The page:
Tuesday, December 22, 2009
In Which Trai Reviews 'A Kid to the Rescue'
Hello, all! I had to take a reading break from Up in the Air (reading it over such scattered periods of time is confusing!), but I'll get back to it as soon as I can. In the meantime, some light reading was done to destress from finals.
The Book: A Kid to the Rescue
The Author: Susan Gable
How I Found It: Read one of Gable's earlier books and was sent a copy by Susan Gable herself, who was very nice!
The Review: Wow, did I really like this book a lot! I think I'm a sucker for any story with a cute kid (honestly, I think I suck, period, with kids in real life, but I will "aww" at any cute representation of them. Go figure). Anyway, I like stories with young kids, especially quiet ones-- I've written one of these kids myself and his character is really close to my heart, so I think that might explain why.
Shannon Vanderhoff has taken in her traumatized nephew, Ryan, after he has witnessed his mother's murder at the hands of his father. It is suggested that she bring her nephew to an art therapist, Greg Hawkins, who does good work empowering children who need it. Ryan has stopped speaking and Shannon wishes to help him, but is wary that letting a comic-book artist heal her son might lead to violence.
She finally allows Greg to help Ryan, and starts to see some changes as Ryan becomes happier and Greg gives her tips on how to connect to him. Shannon won't do this easily, as events in her past have led her to believe that letting go is best and personal attachments are fleeting. But she might be starting to fall for Greg.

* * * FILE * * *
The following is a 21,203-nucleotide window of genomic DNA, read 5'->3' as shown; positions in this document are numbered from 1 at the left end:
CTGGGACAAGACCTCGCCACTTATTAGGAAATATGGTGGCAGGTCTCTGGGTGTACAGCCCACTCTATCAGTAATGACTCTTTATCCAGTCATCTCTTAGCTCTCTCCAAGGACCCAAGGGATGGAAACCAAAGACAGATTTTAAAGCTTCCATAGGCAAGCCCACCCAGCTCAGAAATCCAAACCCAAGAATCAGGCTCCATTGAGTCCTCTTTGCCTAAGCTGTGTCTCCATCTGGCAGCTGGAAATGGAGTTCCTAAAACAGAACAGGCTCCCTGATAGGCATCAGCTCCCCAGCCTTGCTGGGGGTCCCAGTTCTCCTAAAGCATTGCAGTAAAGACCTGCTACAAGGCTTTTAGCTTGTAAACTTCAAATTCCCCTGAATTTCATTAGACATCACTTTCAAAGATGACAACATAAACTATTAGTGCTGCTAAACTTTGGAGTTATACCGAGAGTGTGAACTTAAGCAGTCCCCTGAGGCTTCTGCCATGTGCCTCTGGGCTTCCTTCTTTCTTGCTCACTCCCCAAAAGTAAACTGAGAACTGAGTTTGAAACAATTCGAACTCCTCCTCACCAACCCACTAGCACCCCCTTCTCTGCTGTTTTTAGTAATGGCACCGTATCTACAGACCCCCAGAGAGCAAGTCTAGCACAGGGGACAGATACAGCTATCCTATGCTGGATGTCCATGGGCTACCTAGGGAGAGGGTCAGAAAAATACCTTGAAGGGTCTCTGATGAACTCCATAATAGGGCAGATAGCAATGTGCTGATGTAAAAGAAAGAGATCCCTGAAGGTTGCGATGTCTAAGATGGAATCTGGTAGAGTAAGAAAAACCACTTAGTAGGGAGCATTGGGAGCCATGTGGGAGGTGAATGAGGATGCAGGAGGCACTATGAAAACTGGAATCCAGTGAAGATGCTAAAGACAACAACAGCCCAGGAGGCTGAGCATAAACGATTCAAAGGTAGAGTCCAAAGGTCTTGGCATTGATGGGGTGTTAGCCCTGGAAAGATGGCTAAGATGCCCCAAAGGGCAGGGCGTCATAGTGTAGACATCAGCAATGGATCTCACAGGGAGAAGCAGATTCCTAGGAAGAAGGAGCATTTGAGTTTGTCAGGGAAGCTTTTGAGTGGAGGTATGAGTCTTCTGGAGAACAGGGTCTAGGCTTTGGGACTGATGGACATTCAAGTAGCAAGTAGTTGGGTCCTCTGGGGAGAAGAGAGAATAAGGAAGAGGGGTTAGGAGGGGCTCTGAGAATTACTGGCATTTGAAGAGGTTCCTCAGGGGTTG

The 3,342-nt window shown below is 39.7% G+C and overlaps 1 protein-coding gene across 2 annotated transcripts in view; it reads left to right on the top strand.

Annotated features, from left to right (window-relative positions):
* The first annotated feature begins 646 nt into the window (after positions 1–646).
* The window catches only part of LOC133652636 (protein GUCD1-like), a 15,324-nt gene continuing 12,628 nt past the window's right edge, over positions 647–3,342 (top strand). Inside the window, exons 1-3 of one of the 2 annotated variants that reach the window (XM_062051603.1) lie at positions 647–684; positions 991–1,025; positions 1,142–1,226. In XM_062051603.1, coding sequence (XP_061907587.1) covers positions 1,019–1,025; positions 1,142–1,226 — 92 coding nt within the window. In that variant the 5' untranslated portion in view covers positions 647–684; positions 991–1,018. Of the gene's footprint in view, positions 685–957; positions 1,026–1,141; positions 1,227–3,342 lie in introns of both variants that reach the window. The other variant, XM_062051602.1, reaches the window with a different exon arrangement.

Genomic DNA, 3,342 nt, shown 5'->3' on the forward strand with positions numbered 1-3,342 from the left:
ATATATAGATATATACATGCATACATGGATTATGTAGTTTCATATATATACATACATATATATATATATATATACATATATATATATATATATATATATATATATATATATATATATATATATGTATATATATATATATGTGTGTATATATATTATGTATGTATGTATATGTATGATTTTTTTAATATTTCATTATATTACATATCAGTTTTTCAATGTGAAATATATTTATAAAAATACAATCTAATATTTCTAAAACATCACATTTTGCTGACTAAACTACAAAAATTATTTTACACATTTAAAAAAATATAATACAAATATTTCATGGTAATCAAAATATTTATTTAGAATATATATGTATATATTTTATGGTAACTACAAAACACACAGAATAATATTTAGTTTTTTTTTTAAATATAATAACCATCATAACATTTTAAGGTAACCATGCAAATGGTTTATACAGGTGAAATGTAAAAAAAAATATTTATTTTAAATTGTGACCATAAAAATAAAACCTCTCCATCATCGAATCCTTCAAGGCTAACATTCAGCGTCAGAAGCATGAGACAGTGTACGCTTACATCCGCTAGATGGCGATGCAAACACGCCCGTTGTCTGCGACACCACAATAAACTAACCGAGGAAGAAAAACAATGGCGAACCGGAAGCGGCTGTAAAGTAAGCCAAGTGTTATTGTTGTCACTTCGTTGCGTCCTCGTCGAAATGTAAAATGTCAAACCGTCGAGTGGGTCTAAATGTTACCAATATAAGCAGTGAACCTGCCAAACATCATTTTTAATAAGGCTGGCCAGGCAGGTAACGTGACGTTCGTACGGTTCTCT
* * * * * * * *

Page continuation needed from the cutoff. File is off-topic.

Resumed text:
As the trial for Ryan's father looms and a custody battle comes into play, one of Greg's many siblings, a lawyer, advises him to stay away from Shannon until the court cases are over. But it is increasingly difficult for Greg to stay away from the people he's grown so attached to, and he finds himself falling in love with both Shannon and Ryan.
I really enjoyed the emotional range of this book-- I laughed aloud a couple times, I cried, and I even found myself saying, "But that's not FAIR!" at a few points as I became outraged on behalf of the characters. The chemistry between Greg and Shannon was well-done and I could see where their attraction came from.
I also felt that Ryan was really well-written. I always find kids are difficult to write, particularly how they talk and behave, and this must've been no exception. I felt that Ryan being traumatized was handled very well and depicted accurately, and gave a lot of credit to real-life professionals like Greg that have to work with sad stories like this every day.
The secondary characters, consisting mostly of Greg's large family, gave me a good laugh, too. Greg's rapport with his brothers Finn and Hayden was very believable, and Hayden's lines gave me the most laughs. That family dynamic was realistic and really gave a sense of the big family and the love they had for each other.
Overall, I really enjoyed the book a lot, and I'm looking forward to other stories about this family and the other men within. Highly recommended to fans of romance or family dramas-- this one's got both in spades.